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Are You Stressed?

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Are You Stressed?

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Though causes of stress can be plentiful, there are multiple ways to combat stressors and the negative toll they can take on the body.

Christina Geithner, Ph.D., and an ACSM-certified health/fitness instructor, says people experience stress in different ways, depending on the severity and duration of the stressor. Stress can have a positive impact in that it can motivate as well as help maintain focus and alertness. On the down side, stress may result in feelings of being overwhelmed or out of balance, and can cause anxiety and depression.

Geithner says that stress can have numerous disruptive effects on the body – not just the mind – including fatigue, headaches, stomach upset, sleep problems, backaches, changes in appetite, increased cortisol secretion (the so-called “stress hormone”), changes in weight (loss or gain), increased resting heart rate and respiratory rate, high blood pressure, shortness of breath, muscle tension, sweaty palms, and cold hands and feet.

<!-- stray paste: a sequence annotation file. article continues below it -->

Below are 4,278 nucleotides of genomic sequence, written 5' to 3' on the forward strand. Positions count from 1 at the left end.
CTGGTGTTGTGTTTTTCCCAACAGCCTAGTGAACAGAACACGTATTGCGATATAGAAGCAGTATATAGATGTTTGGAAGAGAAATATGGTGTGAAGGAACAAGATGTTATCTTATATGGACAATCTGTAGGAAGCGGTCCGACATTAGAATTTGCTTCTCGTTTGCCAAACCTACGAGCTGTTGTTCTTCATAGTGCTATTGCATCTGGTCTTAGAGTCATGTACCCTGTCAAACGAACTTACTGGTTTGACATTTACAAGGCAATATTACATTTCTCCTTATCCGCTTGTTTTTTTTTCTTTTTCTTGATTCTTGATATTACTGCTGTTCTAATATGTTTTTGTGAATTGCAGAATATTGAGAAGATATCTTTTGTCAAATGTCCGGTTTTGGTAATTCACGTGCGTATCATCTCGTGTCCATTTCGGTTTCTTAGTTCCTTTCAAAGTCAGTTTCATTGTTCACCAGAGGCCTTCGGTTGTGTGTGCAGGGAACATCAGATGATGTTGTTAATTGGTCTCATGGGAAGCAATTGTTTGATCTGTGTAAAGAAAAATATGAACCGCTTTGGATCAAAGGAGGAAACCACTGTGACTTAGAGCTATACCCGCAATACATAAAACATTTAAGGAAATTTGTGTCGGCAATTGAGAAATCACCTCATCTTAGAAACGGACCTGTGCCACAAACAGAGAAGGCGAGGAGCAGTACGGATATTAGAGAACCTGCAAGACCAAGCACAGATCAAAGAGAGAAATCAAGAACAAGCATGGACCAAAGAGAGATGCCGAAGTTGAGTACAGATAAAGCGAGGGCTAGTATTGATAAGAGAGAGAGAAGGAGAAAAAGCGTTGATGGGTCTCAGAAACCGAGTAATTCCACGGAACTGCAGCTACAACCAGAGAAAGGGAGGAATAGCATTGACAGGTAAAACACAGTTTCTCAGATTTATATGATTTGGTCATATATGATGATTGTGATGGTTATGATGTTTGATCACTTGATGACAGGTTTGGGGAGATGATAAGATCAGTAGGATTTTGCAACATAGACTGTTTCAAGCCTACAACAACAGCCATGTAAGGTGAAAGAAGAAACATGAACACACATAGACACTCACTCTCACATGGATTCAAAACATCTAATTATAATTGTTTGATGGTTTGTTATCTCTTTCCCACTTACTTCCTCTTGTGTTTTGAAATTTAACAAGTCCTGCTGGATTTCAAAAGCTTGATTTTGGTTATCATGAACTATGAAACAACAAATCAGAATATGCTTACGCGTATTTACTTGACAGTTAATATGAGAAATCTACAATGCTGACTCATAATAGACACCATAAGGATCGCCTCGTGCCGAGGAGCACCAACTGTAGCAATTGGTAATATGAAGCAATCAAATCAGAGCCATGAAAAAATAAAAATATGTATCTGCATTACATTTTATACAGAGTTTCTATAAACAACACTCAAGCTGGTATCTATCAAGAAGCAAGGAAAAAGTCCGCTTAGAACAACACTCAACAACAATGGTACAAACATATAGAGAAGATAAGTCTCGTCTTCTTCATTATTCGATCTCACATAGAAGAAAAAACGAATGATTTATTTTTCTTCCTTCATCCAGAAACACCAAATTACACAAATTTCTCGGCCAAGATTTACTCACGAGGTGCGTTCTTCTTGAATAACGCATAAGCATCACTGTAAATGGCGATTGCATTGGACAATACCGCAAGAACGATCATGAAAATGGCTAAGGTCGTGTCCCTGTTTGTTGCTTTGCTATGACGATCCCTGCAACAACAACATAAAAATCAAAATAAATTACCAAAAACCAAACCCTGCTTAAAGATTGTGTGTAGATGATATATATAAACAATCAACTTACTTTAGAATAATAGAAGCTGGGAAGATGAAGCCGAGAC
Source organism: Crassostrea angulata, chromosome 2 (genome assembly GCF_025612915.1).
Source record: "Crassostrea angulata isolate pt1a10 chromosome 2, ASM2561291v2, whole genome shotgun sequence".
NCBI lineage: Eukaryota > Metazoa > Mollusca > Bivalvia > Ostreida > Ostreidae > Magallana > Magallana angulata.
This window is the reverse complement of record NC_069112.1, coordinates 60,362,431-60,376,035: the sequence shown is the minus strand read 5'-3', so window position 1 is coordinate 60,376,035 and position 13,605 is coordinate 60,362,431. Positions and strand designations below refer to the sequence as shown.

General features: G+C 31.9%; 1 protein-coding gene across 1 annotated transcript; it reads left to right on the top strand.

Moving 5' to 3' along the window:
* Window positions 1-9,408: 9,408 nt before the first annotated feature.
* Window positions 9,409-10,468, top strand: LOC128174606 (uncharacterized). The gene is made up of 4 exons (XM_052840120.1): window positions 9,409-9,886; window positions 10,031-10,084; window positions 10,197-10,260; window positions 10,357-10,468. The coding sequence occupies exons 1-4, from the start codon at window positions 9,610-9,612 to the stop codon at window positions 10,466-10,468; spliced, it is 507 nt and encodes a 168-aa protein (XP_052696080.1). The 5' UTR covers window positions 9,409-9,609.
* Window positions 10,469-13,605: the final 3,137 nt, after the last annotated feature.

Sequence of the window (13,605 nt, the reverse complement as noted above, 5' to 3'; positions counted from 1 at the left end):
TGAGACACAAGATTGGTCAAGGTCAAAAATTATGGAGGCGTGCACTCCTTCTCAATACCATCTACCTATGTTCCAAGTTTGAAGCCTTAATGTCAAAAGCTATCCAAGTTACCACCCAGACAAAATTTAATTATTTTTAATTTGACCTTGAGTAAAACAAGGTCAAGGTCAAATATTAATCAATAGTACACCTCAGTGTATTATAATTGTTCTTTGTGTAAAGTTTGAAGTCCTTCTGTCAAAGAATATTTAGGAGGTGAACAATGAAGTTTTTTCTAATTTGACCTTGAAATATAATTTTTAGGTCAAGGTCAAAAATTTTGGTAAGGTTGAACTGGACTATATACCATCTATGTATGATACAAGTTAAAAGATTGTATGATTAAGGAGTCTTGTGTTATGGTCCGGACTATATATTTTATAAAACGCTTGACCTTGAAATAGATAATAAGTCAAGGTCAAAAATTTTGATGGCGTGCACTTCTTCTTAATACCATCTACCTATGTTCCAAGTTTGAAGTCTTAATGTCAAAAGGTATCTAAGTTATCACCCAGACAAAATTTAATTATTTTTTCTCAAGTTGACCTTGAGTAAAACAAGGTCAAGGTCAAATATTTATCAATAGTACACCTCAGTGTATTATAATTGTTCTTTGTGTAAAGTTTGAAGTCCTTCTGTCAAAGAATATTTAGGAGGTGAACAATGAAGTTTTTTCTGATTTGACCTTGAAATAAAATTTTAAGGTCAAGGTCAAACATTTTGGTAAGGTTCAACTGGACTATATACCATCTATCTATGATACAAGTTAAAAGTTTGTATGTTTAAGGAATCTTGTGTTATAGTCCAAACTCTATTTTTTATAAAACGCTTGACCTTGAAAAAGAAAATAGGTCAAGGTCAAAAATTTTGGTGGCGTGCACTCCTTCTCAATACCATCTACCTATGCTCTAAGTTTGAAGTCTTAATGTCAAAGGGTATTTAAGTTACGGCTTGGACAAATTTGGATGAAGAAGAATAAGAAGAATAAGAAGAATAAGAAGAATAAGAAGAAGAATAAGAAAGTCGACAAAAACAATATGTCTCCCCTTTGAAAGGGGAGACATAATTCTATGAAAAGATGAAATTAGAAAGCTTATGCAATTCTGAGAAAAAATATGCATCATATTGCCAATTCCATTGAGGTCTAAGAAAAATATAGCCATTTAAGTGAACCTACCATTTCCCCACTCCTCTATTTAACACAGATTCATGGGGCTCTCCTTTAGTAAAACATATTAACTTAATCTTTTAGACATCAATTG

“Stress is a common problem in today’s society, largely because increased pressure to perform on the job has created work/life imbalances,” Geithner said. “Other major stressors include death of a spouse or family member, divorce, marriage, and personal injury or illness.” She also cited job demands, a move or change in a work or living situation, relationship issues or arguments, financial issues, and holidays as possible causes of stress.

Many methods of stress reduction exist, including breathing, meditation, progressive relaxation, and exercise. All tend to reduce anxiety, depression, heart rate and blood pressure, and enhance a feeling of relaxation and wellbeing.

“Exercise serves as a distraction from the stressor, and results in reduced muscle tension and cortisol secretion,” Geithner said. “The additional benefit of exercise is that when done alone or used in combination with other stress reduction methods, it also improves physical fitness and has the potential for more profound effects on chronic disease risk reduction than other stress reduction strategies.”

As part of a stress management routine, Geithner suggests eating a healthy diet, getting adequate sleep, practicing breathing exercises, and including aerobic as well as mind/body exercise such as yoga, t’ai chi, or pilates.

Make time for activities and people you enjoy on a regular basis, and laugh often,” she said. “Try to accept that you can’t control everything in your life. Make choices that support your well-being and reduce your stress, rather than add to it.

 

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